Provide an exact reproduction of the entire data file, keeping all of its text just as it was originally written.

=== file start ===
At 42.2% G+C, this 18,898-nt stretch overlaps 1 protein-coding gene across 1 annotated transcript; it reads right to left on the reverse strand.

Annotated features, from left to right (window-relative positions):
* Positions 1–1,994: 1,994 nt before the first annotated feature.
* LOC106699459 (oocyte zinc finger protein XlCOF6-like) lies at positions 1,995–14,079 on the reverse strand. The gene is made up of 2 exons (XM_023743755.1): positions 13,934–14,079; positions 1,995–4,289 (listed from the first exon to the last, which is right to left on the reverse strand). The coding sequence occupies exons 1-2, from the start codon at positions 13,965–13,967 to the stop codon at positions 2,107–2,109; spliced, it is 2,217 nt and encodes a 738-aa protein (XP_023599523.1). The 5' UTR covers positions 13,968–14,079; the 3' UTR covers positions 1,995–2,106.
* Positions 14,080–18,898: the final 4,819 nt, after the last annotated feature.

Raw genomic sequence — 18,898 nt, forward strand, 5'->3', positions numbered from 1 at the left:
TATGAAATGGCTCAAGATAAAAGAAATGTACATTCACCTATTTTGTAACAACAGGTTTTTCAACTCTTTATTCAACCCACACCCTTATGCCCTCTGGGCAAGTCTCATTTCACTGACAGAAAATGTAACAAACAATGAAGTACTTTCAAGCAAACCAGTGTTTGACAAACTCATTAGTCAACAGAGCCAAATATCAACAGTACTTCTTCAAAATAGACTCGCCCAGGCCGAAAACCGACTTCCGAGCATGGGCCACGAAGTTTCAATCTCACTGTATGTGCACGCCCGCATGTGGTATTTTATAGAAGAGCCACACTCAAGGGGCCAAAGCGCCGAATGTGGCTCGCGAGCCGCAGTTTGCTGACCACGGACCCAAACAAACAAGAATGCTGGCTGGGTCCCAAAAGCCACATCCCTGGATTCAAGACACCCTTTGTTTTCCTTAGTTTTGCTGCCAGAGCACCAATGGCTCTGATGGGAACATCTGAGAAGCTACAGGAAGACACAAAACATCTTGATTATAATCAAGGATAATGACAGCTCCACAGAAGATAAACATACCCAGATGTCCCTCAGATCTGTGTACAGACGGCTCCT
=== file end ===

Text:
At 42.2% G+C, this 18,898-nt stretch overlaps 1 protein-coding gene across 1 annotated transcript; it reads right to left on the reverse strand.

Annotated features, from left to right (window-relative positions):
* Positions 1–1,994: 1,994 nt before the first annotated feature.
* LOC106699459 (oocyte zinc finger protein XlCOF6-like) lies at positions 1,995–14,079 on the reverse strand. The gene is made up of 2 exons (XM_023743755.1): positions 13,934–14,079; positions 1,995–4,289 (listed from the first exon to the last, which is right to left on the reverse strand). The coding sequence occupies exons 1-2, from the start codon at positions 13,965–13,967 to the stop codon at positions 2,107–2,109; spliced, it is 2,217 nt and encodes a 738-aa protein (XP_023599523.1). The 5' UTR covers positions 13,968–14,079; the 3' UTR covers positions 1,995–2,106.
* Positions 14,080–18,898: the final 4,819 nt, after the last annotated feature.

Raw genomic sequence — 18,898 nt, forward strand, 5'->3', positions numbered from 1 at the left:
TATGAAATGGCTCAAGATAAAAGAAATGTACATTCACCTATTTTGTAACAACAGGTTTTTCAACTCTTTATTCAACCCACACCCTTATGCCCTCTGGGCAAGTCTCATTTCACTGACAGAAAATGTAACAAACAATGAAGTACTTTCAAGCAAACCAGTGTTTGACAAACTCATTAGTCAACAGAGCCAAATATCAACAGTACTTCTTCAAAATAGACTCGCCCAGGCCGAAAACCGACTTCCGAGCATGGGCCACGAAGTTTCAATCTCACTGTATGTGCACGCCCGCATGTGGTATTTTATAGAAGAGCCACACTCAAGGGGCCAAAGCGCCGAATGTGGCTCGCGAGCCGCAGTTTGCTGACCACGGACCCAAACAAACAAGAATGCTGGCTGGGTCCCAAAAGCCACATCCCTGGATTCAAGACACCCTTTGTTTTCCTTAGTTTTGCTGCCAGAGCACCAATGGCTCTGATGGGAACATCTGAGAAGCTACAGGAAGACACAAAACATCTTGATTATAATCAAGGATAATGACAGCTCCACAGAAGATAAACATACCCAGATGTCCCTCAGATCTGTGTACAGACGGCTCCT